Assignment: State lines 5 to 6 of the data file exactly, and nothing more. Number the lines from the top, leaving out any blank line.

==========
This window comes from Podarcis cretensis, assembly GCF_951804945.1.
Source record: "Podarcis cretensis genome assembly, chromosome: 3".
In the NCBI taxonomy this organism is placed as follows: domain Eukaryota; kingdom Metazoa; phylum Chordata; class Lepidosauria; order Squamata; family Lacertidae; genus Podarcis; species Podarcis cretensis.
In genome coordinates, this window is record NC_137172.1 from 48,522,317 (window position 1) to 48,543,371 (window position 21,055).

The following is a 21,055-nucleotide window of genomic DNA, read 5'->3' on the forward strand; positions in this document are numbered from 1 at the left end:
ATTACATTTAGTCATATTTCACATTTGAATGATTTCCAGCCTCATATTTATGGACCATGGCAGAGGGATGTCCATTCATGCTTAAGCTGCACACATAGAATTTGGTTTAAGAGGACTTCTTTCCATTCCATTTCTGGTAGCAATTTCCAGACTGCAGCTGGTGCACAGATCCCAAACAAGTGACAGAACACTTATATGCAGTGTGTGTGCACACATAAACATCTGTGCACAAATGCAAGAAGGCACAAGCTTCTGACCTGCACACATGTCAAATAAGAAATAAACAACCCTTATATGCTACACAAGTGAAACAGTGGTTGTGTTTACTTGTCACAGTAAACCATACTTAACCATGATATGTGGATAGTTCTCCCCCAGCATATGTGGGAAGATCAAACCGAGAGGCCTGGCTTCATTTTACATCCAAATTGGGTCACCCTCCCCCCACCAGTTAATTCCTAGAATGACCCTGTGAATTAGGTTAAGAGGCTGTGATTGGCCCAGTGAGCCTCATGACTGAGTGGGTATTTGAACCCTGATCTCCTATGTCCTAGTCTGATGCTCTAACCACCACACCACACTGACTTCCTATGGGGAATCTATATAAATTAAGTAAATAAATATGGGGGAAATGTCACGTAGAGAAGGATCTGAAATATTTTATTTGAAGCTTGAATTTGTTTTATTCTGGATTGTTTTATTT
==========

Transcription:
The following is a 21,055-nucleotide window of genomic DNA, read 5'->3' on the forward strand; positions in this document are numbered from 1 at the left end:
ATTACATTTAGTCATATTTCACATTTGAATGATTTCCAGCCTCATATTTATGGACCATGGCAGAGGGATGTCCATTCATGCTTAAGCTGCACACATAGAATTTGGTTTAAGAGGACTTCTTTCCATTCCATTTCTGGTAGCAATTTCCAGACTGCAGCTGGTGCACAGATCCCAAACAAGTGACAGAACACTTATATGCAGTGTGTGTGCACACATAAACATCTGTGCACAAATGCAAGAAGGCACAAGCTTCTGACCTGCACACATGTCAAATAAGAAATAAACAACCCTTATATGCTACACAAGTGAAACAGTGGTTGTGTTTACTTGTCACAGTAAACCATACTTAACCATGATATGTGGATAGTTCTCCCCCAGCATATGTGGGAAGATCAAACCGAGAGGCCTGGCTTCATTTTACATCCAAATTGGGTCACCCTCCCCCCACCAGTTAATTCCTAGAATGACCCTGTGAATTAGGTTAAGAGGCTGTGATTGGCCCAGTGAGCCTCATGACTGAGTGGGTATTTGAACCCTGATCTCCTATGTCCTAGTCTGATGCTCTAACCACCACACCACACTGACTTCCTATGGGGAATCTATATAAATTAAGTAAATAAATATGGGGGAAATGTCACGTAGAGAAGGATCTGAAATATTTTATTTGAAGCTTGAATTTGTTTTATTCTGGATTGTTTTATTT